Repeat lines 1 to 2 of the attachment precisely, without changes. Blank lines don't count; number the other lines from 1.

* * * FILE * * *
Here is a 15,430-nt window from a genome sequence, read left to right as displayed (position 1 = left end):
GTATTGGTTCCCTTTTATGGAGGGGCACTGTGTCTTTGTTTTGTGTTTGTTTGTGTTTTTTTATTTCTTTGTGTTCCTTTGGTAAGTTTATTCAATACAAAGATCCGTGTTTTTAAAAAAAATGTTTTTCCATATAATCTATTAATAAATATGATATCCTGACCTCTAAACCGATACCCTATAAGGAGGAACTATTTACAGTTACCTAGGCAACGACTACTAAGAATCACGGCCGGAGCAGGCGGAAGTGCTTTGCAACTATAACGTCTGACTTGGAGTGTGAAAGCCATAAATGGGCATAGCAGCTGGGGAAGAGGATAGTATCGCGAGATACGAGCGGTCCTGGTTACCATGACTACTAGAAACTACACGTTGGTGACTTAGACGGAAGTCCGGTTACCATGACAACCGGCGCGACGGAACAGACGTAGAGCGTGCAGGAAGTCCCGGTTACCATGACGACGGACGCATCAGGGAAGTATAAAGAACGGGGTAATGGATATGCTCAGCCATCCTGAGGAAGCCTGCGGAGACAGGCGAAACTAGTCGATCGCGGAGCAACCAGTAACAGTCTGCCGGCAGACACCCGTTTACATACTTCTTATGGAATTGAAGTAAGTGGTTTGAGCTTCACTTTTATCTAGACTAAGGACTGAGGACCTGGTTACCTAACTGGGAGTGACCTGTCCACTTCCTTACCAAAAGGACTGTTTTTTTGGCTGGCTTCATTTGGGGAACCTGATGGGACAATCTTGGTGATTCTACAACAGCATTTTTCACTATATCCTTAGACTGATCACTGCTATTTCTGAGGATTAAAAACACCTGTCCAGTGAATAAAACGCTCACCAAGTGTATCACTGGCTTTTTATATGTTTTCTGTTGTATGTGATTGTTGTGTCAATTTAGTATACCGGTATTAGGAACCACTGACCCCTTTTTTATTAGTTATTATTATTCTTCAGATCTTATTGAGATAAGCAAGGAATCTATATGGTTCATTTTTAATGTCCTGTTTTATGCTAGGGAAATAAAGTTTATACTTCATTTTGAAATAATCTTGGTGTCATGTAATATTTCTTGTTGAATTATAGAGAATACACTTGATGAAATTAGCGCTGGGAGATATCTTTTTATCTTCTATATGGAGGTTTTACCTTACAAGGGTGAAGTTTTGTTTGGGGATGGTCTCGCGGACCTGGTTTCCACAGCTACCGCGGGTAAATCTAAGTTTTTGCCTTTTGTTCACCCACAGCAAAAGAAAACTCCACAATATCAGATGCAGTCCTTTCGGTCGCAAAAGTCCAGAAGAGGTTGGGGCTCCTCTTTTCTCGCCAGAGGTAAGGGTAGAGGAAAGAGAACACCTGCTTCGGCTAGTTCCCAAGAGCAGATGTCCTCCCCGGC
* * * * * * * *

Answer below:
Here is a 15,430-nt window from a genome sequence, read left to right as displayed (position 1 = left end):
GTATTGGTTCCCTTTTATGGAGGGGCACTGTGTCTTTGTTTTGTGTTTGTTTGTGTTTTTTTATTTCTTTGTGTTCCTTTGGTAAGTTTATTCAATACAAAGATCCGTGTTTTTAAAAAAAATGTTTTTCCATATAATCTATTAATAAATATGATATCCTGACCTCTAAACCGATACCCTATAAGGAGGAACTATTTACAGTTACCTAGGCAACGACTACTAAGAATCACGGCCGGAGCAGGCGGAAGTGCTTTGCAACTATAACGTCTGACTTGGAGTGTGAAAGCCATAAATGGGCATAGCAGCTGGGGAAGAGGATAGTATCGCGAGATACGAGCGGTCCTGGTTACCATGACTACTAGAAACTACACGTTGGTGACTTAGACGGAAGTCCGGTTACCATGACAACCGGCGCGACGGAACAGACGTAGAGCGTGCAGGAAGTCCCGGTTACCATGACGACGGACGCATCAGGGAAGTATAAAGAACGGGGTAATGGATATGCTCAGCCATCCTGAGGAAGCCTGCGGAGACAGGCGAAACTAGTCGATCGCGGAGCAACCAGTAACAGTCTGCCGGCAGACACCCGTTTACATACTTCTTATGGAATTGAAGTAAGTGGTTTGAGCTTCACTTTTATCTAGACTAAGGACTGAGGACCTGGTTACCTAACTGGGAGTGACCTGTCCACTTCCTTACCAAAAGGACTGTTTTTTTGGCTGGCTTCATTTGGGGAACCTGATGGGACAATCTTGGTGATTCTACAACAGCATTTTTCACTATATCCTTAGACTGATCACTGCTATTTCTGAGGATTAAAAACACCTGTCCAGTGAATAAAACGCTCACCAAGTGTATCACTGGCTTTTTATATGTTTTCTGTTGTATGTGATTGTTGTGTCAATTTAGTATACCGGTATTAGGAACCACTGACCCCTTTTTTATTAGTTATTATTATTCTTCAGATCTTATTGAGATAAGCAAGGAATCTATATGGTTCATTTTTAATGTCCTGTTTTATGCTAGGGAAATAAAGTTTATACTTCATTTTGAAATAATCTTGGTGTCATGTAATATTTCTTGTTGAATTATAGAGAATACACTTGATGAAATTAGCGCTGGGAGATATCTTTTTATCTTCTATATGGAGGTTTTACCTTACAAGGGTGAAGTTTTGTTTGGGGATGGTCTCGCGGACCTGGTTTCCACAGCTACCGCGGGTAAATCTAAGTTTTTGCCTTTTGTTCACCCACAGCAAAAGAAAACTCCACAATATCAGATGCAGTCCTTTCGGTCGCAAAAGTCCAGAAGAGGTTGGGGCTCCTCTTTTCTCGCCAGAGGTAAGGGTAGAGGAAAGAGAACACCTGCTTCGGCTAGTTCCCAAGAGCAGATGTCCTCCCCGGC